Exemplars, sentence templates, and checks for understanding have two important things in common:
- They improve the quality of our students' writing, and
- They don't require a moment of out-of-class grading.
Exemplars show our kids what we mean by a clear topic sentence, a defensible thesis, a blended quote, and the like. It is one thing to teach these skills in isolation; it is another to read through an exemplar paragraph as a class while pointing these things out, having students take notes as appropriate. In an exemplar, our students experience a real piece of writing that does the things we want all of our students to do.
Producing exemplars takes some planning time — we have to either write them ourselves or find good examples in our students' work — but the time is minuscule compared to how long it takes to give feedback on a set of student work.
Sentence templates serve a similar function but at the sentence level. When we provide our students with scaffolding pieces like the templates provided in Graff and Birkenstein‘s They Say, I Say, we let our students “in” on what great writers do. Our students bring the ideas, and with sentence templates we bring the means through which they might best express them.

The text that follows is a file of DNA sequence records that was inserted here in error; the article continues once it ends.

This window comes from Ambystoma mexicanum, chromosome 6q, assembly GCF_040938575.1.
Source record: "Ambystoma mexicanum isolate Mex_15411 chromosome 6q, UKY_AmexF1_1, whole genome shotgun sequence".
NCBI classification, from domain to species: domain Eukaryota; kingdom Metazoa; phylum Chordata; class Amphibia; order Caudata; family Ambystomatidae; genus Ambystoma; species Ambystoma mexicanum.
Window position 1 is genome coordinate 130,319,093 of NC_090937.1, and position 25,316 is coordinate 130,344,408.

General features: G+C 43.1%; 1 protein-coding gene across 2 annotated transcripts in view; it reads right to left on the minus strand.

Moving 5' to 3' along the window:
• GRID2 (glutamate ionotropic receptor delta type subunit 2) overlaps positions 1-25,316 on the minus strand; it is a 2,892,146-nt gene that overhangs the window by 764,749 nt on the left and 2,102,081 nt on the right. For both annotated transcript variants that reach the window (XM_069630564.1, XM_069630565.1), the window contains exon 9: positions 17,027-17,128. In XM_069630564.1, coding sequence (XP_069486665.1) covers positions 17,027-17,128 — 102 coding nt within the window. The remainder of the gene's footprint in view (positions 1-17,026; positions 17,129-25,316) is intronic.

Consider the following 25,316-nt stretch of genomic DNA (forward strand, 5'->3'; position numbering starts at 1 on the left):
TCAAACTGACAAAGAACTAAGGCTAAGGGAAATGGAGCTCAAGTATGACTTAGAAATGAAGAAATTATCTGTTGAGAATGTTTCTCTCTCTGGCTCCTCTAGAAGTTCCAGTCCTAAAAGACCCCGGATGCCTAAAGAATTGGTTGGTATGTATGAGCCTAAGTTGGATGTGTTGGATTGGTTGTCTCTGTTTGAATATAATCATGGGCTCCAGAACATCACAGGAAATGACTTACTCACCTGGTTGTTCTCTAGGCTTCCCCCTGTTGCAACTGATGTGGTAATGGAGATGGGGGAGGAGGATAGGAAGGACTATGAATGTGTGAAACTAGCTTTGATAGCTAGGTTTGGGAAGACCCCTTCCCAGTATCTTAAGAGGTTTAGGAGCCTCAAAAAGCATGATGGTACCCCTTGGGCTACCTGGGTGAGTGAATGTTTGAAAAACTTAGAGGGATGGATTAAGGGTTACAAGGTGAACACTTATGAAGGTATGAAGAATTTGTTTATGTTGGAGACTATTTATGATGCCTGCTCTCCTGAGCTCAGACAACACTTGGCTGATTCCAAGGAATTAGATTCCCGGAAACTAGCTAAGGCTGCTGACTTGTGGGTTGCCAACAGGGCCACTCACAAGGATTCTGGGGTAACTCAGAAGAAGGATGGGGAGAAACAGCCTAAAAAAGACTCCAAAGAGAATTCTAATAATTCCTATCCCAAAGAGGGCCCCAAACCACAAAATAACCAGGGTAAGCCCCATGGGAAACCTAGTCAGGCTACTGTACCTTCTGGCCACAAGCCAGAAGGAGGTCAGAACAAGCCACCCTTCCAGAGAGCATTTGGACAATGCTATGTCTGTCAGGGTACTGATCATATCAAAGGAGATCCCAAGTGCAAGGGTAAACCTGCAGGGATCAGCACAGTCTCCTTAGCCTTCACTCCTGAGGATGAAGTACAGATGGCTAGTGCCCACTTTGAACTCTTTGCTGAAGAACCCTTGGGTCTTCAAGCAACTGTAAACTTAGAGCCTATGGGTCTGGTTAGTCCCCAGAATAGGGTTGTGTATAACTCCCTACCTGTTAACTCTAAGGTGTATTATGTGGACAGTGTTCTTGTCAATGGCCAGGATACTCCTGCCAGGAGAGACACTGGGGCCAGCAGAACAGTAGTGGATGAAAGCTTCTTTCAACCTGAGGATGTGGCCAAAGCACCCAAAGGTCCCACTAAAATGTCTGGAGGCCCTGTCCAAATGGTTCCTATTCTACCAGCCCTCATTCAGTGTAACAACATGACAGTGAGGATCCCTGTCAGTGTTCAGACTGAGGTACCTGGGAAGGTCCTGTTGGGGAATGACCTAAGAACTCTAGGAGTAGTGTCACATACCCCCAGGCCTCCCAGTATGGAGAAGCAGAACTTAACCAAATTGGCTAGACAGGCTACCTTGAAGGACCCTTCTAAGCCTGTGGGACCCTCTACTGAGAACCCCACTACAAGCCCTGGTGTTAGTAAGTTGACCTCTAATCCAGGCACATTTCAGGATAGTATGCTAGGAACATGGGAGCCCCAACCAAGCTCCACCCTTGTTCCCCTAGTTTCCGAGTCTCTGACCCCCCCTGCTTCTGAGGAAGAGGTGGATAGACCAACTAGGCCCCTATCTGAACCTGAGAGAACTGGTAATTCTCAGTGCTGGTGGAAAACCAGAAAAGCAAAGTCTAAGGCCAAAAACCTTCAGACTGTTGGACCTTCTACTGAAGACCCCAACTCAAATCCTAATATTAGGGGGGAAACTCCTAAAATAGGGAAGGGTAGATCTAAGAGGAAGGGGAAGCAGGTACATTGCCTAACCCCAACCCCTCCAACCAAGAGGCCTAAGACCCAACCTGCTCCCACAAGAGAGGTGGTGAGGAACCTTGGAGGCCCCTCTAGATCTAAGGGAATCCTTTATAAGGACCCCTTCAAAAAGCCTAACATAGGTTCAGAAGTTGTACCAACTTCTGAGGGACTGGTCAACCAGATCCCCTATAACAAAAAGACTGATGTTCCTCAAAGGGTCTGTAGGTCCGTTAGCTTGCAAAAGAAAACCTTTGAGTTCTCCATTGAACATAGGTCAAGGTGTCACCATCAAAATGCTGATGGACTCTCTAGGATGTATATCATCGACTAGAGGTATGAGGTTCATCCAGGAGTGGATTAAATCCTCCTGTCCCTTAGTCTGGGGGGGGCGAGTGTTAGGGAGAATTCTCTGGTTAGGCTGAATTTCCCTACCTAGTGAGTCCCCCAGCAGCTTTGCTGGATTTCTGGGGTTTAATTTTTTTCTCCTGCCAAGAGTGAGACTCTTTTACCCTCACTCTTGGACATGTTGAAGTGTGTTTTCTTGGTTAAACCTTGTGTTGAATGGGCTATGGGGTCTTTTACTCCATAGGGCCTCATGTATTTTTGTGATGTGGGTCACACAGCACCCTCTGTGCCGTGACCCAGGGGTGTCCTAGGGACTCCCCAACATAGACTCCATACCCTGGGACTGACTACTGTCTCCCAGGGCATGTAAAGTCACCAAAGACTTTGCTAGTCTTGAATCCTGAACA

And finally, as our students are writing — be it readable or polished work — we can walk around and check for understanding. The insights we gain from looking over the shoulder of five random students per class inform our instructive efforts, and these in turn give our students a chance to improve before we ever get out the feedback pen.
When I look at how my world history writers improve each year, it's most likely due to these efforts — not the quick, written feedback I occasionally and purposefully provide. Written feedback is certainly called for, but we're leaving a lot of improvement (and sanity!) on the table when we don't use these time-saving efforts, too.[hr]
Thank you to Mike Schmoker, whose classic “Write More, Grade Less” article has taught me so much.